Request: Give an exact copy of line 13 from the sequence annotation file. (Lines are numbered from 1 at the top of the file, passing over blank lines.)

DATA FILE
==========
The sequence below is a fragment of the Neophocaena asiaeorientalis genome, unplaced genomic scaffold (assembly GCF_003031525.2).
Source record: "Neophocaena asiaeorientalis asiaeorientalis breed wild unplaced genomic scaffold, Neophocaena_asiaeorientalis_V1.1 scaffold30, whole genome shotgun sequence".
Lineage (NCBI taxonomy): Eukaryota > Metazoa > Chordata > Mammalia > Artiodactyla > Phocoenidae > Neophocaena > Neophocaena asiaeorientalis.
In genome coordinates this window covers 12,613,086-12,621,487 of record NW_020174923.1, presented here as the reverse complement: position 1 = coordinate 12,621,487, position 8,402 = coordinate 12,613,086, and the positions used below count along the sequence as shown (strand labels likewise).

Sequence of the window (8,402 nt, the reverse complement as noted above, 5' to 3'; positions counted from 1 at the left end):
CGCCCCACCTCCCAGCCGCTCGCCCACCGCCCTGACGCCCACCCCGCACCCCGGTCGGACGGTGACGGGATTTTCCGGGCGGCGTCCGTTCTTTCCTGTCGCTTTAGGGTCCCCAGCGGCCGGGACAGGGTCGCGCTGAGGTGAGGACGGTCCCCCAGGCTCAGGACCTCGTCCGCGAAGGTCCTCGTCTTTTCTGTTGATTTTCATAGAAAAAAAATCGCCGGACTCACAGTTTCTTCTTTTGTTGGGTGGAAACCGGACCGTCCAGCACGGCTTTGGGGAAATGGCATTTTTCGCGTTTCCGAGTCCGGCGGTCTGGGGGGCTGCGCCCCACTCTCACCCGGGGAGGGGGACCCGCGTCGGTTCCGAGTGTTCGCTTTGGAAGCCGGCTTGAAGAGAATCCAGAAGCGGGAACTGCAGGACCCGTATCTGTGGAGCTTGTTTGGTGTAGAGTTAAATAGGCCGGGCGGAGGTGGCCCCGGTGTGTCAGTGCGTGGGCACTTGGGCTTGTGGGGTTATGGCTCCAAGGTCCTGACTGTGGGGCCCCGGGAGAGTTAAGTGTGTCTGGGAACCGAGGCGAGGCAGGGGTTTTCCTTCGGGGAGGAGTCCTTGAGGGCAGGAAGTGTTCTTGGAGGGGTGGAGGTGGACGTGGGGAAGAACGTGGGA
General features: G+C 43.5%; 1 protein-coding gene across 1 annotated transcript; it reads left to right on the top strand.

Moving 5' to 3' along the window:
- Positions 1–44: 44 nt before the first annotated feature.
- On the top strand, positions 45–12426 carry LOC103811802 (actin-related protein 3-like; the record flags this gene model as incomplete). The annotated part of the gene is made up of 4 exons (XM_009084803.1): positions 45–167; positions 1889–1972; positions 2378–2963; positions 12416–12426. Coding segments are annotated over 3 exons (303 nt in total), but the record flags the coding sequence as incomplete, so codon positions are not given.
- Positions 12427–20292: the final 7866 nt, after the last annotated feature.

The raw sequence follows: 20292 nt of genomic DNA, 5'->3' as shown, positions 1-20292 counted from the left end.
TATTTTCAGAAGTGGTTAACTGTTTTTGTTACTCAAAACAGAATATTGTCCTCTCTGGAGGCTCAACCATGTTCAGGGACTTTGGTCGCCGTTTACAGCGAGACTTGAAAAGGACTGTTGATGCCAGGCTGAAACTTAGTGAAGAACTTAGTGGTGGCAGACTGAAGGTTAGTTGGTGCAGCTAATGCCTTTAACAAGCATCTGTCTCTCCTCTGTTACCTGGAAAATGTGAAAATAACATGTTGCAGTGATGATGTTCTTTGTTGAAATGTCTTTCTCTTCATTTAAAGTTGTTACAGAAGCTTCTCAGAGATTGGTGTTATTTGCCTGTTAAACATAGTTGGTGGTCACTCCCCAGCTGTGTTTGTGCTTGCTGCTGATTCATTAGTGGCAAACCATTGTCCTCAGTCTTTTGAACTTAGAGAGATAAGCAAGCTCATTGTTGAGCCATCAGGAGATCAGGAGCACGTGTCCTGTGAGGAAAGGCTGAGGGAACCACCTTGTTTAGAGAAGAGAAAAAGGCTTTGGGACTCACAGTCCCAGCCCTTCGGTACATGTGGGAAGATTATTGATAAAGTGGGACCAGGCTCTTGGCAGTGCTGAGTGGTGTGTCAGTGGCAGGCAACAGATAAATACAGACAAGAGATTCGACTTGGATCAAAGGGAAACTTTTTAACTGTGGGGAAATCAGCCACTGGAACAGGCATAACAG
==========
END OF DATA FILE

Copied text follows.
TATTTTCAGAAGTGGTTAACTGTTTTTGTTACTCAAAACAGAATATTGTCCTCTCTGGAGGCTCAACCATGTTCAGGGACTTTGGTCGCCGTTTACAGCGAGACTTGAAAAGGACTGTTGATGCCAGGCTGAAACTTAGTGAAGAACTTAGTGGTGGCAGACTGAAGGTTAGTTGGTGCAGCTAATGCCTTTAACAAGCATCTGTCTCTCCTCTGTTACCTGGAAAATGTGAAAATAACATGTTGCAGTGATGATGTTCTTTGTTGAAATGTCTTTCTCTTCATTTAAAGTTGTTACAGAAGCTTCTCAGAGATTGGTGTTATTTGCCTGTTAAACATAGTTGGTGGTCACTCCCCAGCTGTGTTTGTGCTTGCTGCTGATTCATTAGTGGCAAACCATTGTCCTCAGTCTTTTGAACTTAGAGAGATAAGCAAGCTCATTGTTGAGCCATCAGGAGATCAGGAGCACGTGTCCTGTGAGGAAAGGCTGAGGGAACCACCTTGTTTAGAGAAGAGAAAAAGGCTTTGGGACTCACAGTCCCAGCCCTTCGGTACATGTGGGAAGATTATTGATAAAGTGGGACCAGGCTCTTGGCAGTGCTGAGTGGTGTGTCAGTGGCAGGCAACAGATAAATACAGACAAGAGATTCGACTTGGATCAAAGGGAAACTTTTTAACTGTGGGGAAATCAGCCACTGGAACAGGCATAACAG